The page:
Legislation to tackle modern slavery was introduced in the UK in 2015.

This guide sets out the main legal requirements arising for businesses under the UK’s Modern Slavery Act.

What is modern slavery?

Modern slavery exists in or affects trade in all countries. It is a serious organised crime that results in major human rights abuses. The crime includes slavery, forced or compulsory labour, child labour and human trafficking. Whilst it is difficult to establish the scale of the issue, research by the International Labour Organisation (ILO) has estimated that over 40 million people globally are victims of modern slavery.

Read more on international modern slavery law

Companies need to have policies and procedures in place to help them identify and root out modern slavery risk in their supply chains. Doing this will not only enable them to demonstrate a culture and commitment to compliance and, in particular, to good corporate governance, but also avoid reputational damage from any actual or perceived failure of theirs to address the problem. It will also help them comply with any legal obligations arising – such as those stipulated in the UK’s Modern Slavery Act.

Legal requirements under the Modern Slavery Act

Designed to provide the tools to tackle slavery and human trafficking offences, enhance support for victims, and introduce an independent anti-slavery commissioner, the Modern Slavery Act (2015 Act) came into force in October 2015.

Of particular significance for businesses are the requirements of section 54, which require commercial organisations in scope to prepare a slavery and human trafficking statement each financial year. 

Who is in scope of the requirements?

The requirement to produce an annual slavery and human trafficking statement applies to all “commercial organisations” that have a total turnover, or total group turnover – i.e. the total turnover of a company and its subsidiaries – of not less than £36m; which supply goods or services; and which carry on their business, or part of it, in any part of the UK.

A “commercial organisation” is defined as a company, wherever incorporated, or a partnership, wherever formed, which carries on a business, or part of a business, in any part of the UK. The 2015 Act also makes it clear that “business” includes a trade or profession.

Core duties arising under the Act

Since 29 October 2015, commercial organisations in scope have been obliged to prepare a slavery and human trafficking statement for each financial year of the organisation ending 31 March 2016 or later. That statement must set out the steps taken in the financial year to ensure there is no slavery or human trafficking in the organisation's business or supply chains or should state that no steps have been taken.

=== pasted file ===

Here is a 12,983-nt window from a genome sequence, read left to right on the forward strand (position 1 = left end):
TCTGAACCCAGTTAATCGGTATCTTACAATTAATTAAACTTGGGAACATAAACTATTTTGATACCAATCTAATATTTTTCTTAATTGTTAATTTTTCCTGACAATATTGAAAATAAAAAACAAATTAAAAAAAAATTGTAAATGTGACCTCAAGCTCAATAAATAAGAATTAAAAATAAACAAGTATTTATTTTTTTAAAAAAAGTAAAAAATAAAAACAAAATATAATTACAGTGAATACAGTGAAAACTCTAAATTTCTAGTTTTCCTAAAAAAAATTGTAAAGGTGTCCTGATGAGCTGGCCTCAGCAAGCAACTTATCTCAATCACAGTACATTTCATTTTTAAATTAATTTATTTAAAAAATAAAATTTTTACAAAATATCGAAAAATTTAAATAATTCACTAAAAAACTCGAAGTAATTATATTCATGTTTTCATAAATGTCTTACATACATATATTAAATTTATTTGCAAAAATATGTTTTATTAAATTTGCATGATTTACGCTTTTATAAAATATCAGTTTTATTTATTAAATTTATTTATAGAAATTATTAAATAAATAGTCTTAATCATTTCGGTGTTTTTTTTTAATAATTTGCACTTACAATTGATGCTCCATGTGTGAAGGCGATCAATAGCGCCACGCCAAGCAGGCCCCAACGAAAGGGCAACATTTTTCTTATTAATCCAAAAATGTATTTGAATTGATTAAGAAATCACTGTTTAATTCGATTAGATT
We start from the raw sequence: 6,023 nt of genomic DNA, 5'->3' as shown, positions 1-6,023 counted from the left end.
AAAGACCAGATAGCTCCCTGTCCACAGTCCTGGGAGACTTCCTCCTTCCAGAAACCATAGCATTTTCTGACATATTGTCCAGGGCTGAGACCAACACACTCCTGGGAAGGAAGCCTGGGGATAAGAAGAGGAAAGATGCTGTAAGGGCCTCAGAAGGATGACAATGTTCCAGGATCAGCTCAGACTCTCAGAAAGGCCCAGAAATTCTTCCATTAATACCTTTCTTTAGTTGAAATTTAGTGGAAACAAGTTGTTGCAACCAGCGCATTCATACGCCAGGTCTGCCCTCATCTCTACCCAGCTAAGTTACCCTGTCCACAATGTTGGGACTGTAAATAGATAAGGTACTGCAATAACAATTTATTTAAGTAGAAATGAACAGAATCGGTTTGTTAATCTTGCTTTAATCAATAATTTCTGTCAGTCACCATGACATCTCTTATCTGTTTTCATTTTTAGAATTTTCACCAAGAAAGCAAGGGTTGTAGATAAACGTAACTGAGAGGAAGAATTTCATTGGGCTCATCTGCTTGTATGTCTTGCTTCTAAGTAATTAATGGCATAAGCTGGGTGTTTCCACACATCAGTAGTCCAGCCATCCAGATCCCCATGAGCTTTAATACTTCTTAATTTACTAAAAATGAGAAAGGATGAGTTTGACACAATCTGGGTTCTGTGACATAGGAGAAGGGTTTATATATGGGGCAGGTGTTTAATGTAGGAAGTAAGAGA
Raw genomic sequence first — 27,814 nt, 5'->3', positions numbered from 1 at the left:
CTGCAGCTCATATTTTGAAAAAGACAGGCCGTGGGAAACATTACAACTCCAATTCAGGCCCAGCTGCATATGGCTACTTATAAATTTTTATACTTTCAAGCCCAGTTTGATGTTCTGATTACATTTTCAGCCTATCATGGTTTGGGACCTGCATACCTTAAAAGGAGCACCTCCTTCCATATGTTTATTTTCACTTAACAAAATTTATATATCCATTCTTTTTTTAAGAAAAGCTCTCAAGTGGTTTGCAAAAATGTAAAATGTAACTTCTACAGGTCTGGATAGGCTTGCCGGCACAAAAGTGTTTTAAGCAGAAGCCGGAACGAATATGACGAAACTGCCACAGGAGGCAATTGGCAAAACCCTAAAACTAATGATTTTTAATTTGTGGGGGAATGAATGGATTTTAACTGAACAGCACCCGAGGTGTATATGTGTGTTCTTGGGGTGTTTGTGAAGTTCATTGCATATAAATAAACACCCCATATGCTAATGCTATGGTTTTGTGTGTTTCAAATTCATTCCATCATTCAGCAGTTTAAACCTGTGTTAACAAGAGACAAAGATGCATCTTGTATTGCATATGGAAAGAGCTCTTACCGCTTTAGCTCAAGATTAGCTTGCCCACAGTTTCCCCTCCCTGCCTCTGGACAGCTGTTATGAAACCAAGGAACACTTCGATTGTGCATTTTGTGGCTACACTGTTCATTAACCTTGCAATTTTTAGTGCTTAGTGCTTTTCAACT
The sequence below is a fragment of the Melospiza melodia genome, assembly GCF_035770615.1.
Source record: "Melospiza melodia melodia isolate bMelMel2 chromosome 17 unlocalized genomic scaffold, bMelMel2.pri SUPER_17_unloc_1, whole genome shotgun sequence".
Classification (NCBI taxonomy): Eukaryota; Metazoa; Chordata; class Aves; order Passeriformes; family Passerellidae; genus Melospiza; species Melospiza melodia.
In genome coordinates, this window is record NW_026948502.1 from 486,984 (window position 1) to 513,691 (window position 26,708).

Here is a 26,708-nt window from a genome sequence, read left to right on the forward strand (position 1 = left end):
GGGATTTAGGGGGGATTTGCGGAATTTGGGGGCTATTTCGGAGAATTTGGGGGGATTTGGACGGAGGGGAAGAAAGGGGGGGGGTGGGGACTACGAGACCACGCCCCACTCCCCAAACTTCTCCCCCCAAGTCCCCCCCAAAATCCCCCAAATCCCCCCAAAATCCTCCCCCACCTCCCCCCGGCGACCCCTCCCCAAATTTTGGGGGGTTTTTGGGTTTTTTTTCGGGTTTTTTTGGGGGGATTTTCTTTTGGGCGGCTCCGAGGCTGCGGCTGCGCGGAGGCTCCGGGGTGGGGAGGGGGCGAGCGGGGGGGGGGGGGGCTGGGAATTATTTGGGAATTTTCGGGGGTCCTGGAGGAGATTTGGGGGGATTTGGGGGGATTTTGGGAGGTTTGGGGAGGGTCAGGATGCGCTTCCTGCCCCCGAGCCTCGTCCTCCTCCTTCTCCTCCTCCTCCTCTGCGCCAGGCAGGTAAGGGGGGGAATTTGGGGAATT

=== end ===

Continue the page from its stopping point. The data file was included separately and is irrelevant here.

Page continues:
The 2015 Act suggests matters which may be included in the annual slavery and human trafficking statement. These include identification of risk areas in the business and steps taken in mitigation, as well as details of the organisation’s structure, its business and supply chains, its policies in relation to slavery and human trafficking, its relevant due diligence processes, and training and benchmarking of performance. Further guidance (46-page / 1.57MB PDF) has been published by the UK government.

The statement must be approved by the board, signed by a director or equivalent and published on the company’s website, if there is one, with a link in a prominent place on the homepage.

Organisations are also encouraged to publish their modern slavery statements on the UK modern slavery statement register. However, this is not compulsory.

In October 2022, the British Standards Institution published the first national standard on modern slavery, providing organisations with important guidance on managing modern slavery risks.

Sanctions for failure

The secretary of state can enforce the disclosure duties via an injunction requiring the organisation to comply, or via an order for specific performance in Scotland. However, most organisations consider the potential for reputational damage to arise to be a sufficient deterrent against non-compliance.

Whilst the government has signalled an intention to reform corporate reporting under the 2015 Act, this has not been a recent focus. Criticism tends to centre around the fact that there is no mandated structure for modern slavery statements under the current law. As a result, organisations can decide not to report on the areas where they have taken no action, rather than explicitly acknowledging that lack of action in their statements.

A House of Lords committee was established in February 2024 to, among other things, examine the effectiveness of the 2015 Act and consider whether and how it could be updated. The committee is due to report by the end of November 2024.

Some of the areas where the law could be reformed, based on government consultations to-date, include:

  • making it mandatory for businesses in scope of the Act to report on each of the areas for modern slavery statements listed in the legislation – and requiring them to state clearly where they have taken no steps within a particular area;
  • making it mandatory to publish modern slavery statements on the modern slavery statement register;
  • the introduction of criminal sanctions for breaching risk and prevention orders;
  • the introduction of civil penalties for general non-compliance; and
  • the introduction of a single reporting deadline.
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